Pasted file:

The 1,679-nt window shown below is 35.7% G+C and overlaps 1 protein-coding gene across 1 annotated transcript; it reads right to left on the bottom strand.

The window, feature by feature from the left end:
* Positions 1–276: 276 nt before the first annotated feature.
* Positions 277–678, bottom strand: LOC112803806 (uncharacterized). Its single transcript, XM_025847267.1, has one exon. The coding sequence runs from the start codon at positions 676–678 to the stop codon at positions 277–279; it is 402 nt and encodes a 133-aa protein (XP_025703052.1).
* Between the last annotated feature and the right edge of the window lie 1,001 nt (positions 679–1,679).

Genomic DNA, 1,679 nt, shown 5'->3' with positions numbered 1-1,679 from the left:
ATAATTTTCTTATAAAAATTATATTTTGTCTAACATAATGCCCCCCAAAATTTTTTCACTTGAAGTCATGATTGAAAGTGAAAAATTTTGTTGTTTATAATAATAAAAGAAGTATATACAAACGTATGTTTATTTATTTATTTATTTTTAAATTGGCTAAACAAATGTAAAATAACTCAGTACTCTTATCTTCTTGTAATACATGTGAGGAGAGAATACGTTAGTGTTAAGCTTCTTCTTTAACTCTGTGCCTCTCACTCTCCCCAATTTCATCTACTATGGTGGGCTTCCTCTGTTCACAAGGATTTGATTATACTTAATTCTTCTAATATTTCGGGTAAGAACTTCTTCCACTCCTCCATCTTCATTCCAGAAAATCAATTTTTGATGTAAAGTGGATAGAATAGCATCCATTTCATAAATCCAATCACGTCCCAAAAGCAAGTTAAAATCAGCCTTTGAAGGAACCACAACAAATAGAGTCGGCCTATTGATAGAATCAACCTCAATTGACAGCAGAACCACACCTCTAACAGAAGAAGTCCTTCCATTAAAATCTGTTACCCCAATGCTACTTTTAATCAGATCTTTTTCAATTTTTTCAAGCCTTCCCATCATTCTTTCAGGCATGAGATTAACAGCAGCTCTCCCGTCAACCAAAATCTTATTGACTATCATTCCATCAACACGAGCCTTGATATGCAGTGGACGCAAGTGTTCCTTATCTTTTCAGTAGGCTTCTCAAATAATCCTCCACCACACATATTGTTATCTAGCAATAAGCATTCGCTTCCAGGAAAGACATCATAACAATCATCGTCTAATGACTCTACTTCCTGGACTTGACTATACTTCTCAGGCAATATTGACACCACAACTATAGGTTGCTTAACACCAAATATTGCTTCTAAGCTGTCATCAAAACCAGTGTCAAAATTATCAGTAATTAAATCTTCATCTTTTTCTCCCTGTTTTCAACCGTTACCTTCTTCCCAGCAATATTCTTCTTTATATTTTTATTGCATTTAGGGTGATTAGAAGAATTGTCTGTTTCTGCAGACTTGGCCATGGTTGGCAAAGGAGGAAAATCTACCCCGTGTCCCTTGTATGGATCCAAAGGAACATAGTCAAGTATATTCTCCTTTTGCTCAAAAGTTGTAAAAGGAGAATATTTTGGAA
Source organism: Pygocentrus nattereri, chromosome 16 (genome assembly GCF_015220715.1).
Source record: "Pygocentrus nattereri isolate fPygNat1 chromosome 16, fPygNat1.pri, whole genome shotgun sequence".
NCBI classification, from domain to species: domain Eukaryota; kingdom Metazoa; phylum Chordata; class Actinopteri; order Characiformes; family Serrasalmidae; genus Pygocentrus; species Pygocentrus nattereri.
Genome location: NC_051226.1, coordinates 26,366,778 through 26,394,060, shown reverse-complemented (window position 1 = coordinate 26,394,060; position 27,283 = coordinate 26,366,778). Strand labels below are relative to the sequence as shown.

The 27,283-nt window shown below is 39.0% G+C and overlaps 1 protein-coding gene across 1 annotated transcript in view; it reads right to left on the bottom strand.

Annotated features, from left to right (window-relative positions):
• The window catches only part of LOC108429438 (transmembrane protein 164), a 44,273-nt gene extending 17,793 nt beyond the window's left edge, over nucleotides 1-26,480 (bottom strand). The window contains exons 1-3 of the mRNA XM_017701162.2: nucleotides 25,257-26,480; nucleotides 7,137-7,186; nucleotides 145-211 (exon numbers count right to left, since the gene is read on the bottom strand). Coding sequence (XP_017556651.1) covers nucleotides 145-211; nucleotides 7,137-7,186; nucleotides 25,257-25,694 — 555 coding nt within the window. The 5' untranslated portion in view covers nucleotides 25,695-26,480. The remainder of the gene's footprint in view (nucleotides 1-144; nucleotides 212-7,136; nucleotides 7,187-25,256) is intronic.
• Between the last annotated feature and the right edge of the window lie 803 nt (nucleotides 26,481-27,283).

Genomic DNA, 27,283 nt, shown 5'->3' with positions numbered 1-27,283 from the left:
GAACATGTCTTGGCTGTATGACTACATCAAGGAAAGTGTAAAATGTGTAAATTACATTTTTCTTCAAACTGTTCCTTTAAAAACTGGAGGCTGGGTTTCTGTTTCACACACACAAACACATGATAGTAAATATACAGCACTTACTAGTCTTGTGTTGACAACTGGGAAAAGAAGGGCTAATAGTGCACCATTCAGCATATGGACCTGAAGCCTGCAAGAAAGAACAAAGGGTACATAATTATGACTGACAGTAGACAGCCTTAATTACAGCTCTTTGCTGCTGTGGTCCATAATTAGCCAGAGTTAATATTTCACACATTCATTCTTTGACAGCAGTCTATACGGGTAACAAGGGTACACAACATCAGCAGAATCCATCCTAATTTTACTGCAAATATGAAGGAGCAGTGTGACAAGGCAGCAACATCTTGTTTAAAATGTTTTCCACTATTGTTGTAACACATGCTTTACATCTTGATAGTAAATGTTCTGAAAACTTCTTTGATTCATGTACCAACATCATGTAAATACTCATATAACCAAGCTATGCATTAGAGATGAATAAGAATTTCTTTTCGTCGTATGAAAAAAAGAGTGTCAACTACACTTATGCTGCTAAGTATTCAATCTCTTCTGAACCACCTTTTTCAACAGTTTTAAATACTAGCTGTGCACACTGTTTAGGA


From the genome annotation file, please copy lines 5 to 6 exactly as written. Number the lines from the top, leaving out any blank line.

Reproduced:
* Between the last annotated feature and the right edge of the window lie 1,001 nt (positions 679–1,679).

Genomic DNA, 1,679 nt, shown 5'->3' with positions numbered 1-1,679 from the left: